With the return of Mad Men, secretaries are once again in the public eye, in a way that they are, pretty much, no longer in the private eye.
Mad Men’s Sterling Cooper Draper Pryce agency is built around a charmingly retro (if gallingly sexist) division of labor. Secretaries screen calls, arrange meetings, manage calendars—and often make great wives—allowing their bosses to create life-changing ad campaigns and go out for boozy client lunches. Tellingly, everyone’s desk looks fastidiously neat. Those were the days. (Source: Business Week.)
That’s for sure.
Once the technology was such that people could write their own memos, pink collar support for rank and file white collar workers started going dodo-bird. And once DYI apps for filing expense reports, let alone the ability to book your own darned flight on Orbitz, became available…
I was never a real secretary. (I never had any shorthand.) But between dropping out of a PhD program and dropping into business school, I did work off and on as an office temp: answering phones, filing, filling in forms, typing memos and reports and letters (that were given to me on legal pads, written in long-hand). Sometimes I got coffee.
And I am of an age when secretary was a solid profession that many women pursued – some with secretarial work as their end-game (up the ladder to executive assistant or office manager), some as an entrée position. Katherine Gibbs, perhaps the most prestigious secretarial school, had, in fact, something called an Entrée Program that helped liberal arts grads who didn’t want to teach get a toe-hold in the business world.
My mother was a secretary, as was one of my cousins.
I do know that by the time I got out of business school in 1981, there was very limited administrative support provided to anyone other than the head guys – at least in the tech world, where I landed.
Yes, someone answered the phone and left you a message on a pink message slip. And someone made your travel reservations for you. But if you wanted to write a memo or a report, well, that’s what the computer was for. Even if it was a mainframe that you accessed through a dumb terminal. Even if there were only two fonts to play with – Times Roman and Helvetica. And especially if you were a woman.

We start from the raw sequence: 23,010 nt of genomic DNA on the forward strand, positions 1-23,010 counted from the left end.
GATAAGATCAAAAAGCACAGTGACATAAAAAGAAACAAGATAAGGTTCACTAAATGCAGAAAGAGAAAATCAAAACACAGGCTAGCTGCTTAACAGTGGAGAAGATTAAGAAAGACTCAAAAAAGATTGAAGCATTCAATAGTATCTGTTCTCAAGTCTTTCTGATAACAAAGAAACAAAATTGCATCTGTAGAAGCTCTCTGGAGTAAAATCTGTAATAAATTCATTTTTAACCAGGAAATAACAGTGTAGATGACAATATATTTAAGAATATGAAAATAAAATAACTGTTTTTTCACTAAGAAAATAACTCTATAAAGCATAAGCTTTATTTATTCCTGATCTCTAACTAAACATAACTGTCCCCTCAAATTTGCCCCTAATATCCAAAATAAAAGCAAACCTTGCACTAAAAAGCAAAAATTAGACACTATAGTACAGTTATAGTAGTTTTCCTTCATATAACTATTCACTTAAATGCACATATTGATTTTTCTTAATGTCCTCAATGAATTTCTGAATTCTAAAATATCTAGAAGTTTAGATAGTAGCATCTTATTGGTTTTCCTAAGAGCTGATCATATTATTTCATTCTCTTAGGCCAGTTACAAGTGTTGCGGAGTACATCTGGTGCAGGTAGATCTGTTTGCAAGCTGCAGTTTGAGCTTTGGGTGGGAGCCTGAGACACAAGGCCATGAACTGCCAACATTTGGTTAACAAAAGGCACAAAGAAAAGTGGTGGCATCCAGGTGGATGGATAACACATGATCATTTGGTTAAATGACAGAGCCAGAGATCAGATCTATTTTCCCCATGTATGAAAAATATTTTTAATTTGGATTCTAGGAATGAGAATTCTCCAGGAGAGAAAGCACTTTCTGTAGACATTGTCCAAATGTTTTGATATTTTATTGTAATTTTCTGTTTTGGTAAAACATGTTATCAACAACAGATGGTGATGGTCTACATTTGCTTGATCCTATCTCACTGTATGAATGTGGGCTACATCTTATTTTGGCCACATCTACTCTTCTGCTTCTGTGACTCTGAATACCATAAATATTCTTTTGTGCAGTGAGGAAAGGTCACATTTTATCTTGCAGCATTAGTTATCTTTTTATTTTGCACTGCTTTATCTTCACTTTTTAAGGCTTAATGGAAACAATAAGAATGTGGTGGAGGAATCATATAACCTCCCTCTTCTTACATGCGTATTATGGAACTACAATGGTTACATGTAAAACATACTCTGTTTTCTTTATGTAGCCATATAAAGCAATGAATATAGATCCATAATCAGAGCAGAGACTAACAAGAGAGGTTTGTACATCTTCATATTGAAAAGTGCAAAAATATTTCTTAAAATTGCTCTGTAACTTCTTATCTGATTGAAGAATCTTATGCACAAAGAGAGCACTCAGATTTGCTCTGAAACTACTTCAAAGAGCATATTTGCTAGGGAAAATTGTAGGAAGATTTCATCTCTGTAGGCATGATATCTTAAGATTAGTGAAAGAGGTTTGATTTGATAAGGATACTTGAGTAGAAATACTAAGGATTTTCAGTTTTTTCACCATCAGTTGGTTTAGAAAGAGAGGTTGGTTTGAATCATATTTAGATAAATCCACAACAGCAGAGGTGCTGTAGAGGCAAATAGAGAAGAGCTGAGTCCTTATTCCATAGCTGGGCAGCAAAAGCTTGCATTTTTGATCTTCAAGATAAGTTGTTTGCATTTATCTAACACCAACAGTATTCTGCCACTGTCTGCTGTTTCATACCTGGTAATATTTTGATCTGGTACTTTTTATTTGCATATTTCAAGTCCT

Because the truth was that, in the first place I landed after business school, the female admins were a lot more likely to do things for the guys than they were for the women. Our admins were smart and capable, but many of them bore quite a bit of resentment towards the women who were sitting in the offices rather than the cubicles, going on the business trips, and taking home checks that were bigger than theirs were.
I remember asking one admin if she could do some copying for me.
“That’s not my cup of tea.”
I didn’t pull rank, but my manager – at that point a woman – went a bit ballistic when she saw me standing at the copy machine.
Fast forward a few years, and I did end up with an admin reporting to me. She supported my group (about 25 people), and I can’t really remember much of what she did: booked meetings, ordered lunch when the meeting was held at noon, did the photocopying. By that point, we were pretty much doing all our own letter writing – it was all e-mail – and producing all our own documents. Expenses were filed online. There was a corporate travel group that made our reservations. But mostly we were on our own.
What’s been the impact of the decline in the admin function?
In Women Laid Off, Workers Sped Up, a paper for the Roosevelt Institute, authors Bryce Covert and Mike Konczal note that women lost 925,000 jobs in “office and administrative support” occupations between 2009 and 2011. And they point out that the continuing “speedup” within the economy has workers taking on ever-increasing burdens, often without extra compensation.
So when you ask yourself why it is that people have to work longer hours these days, it’s to some degree because they’re doing “for free” what someone else used to be paid to do for them. (Of course, another reason why people work longer hours is that many of the the vaunted “productivity tools” are actually anti-productivity tools. And, yes, that’s you I’m talking about, Power Point. After all, in the days of the 35 mm slide show, you created your presentation and were stuck with it for six months. With Power Point, you can keep changing it ad infinitum. Without, of course, any resultant benefit to your organization.)
Those at the C-level, of course, continue to enjoy administrative support, which makes plenty of sense:
For someone earning close to $1 million a year, an $80,000-a-year assistant needs to help the boss become only 8 percent more productive for the company to break even. “When workers see the boss loading paper into the copy machine, the theory goes, a ‘we’re all in this together’ spirit is created,” writes the article’s author, Melba Duncan. “But as a management practice, the structure rarely makes economic sense. Generally speaking, work should be delegated to the lowest-cost employee who can do it well.”
When I think about working full-time in my great old age, I sometimes think that it would be fun to work as an admin in some local school – maybe at Suffolk Law or Tufts Medical. If the boss-man (or boss-lady) could live without the dictation, I’d be great: I’m organized, efficient, a decent typist, an excellent editor, a proficient Power Pointer and Exceler, a researcher...
As long as no one asks me to take a memo, Ms. Rogers.